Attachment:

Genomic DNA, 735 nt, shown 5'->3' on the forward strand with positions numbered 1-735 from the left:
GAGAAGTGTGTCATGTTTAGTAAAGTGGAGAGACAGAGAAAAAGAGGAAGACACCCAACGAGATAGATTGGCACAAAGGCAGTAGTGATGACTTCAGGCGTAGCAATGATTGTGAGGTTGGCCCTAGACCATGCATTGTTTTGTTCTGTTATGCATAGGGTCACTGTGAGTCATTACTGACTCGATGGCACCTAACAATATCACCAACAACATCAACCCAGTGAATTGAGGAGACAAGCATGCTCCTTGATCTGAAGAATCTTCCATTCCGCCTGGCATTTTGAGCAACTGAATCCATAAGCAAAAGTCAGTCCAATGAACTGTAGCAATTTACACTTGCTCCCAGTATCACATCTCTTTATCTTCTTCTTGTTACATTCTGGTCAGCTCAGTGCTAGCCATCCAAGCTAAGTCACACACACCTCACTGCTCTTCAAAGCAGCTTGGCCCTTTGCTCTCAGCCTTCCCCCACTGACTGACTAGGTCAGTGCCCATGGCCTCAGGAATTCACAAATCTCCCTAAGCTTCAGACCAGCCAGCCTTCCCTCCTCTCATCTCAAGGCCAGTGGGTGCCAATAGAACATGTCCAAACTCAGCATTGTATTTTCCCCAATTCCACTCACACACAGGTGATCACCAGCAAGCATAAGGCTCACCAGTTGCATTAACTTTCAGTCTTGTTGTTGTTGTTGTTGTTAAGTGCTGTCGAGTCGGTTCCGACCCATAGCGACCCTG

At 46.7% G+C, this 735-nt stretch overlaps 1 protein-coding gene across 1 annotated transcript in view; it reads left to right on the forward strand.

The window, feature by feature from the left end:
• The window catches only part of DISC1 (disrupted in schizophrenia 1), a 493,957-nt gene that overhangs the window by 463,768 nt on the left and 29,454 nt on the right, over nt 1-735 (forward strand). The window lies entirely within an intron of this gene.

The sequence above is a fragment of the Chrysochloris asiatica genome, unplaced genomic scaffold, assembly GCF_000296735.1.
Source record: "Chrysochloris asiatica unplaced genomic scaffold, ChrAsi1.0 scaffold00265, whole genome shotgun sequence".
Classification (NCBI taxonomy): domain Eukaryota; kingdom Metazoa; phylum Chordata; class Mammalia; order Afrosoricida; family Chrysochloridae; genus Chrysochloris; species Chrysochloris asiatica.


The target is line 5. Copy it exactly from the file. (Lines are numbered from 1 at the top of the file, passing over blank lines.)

• The window catches only part of DISC1 (disrupted in schizophrenia 1), a 493,957-nt gene that overhangs the window by 463,768 nt on the left and 29,454 nt on the right, over nt 1-735 (forward strand). The window lies entirely within an intron of this gene.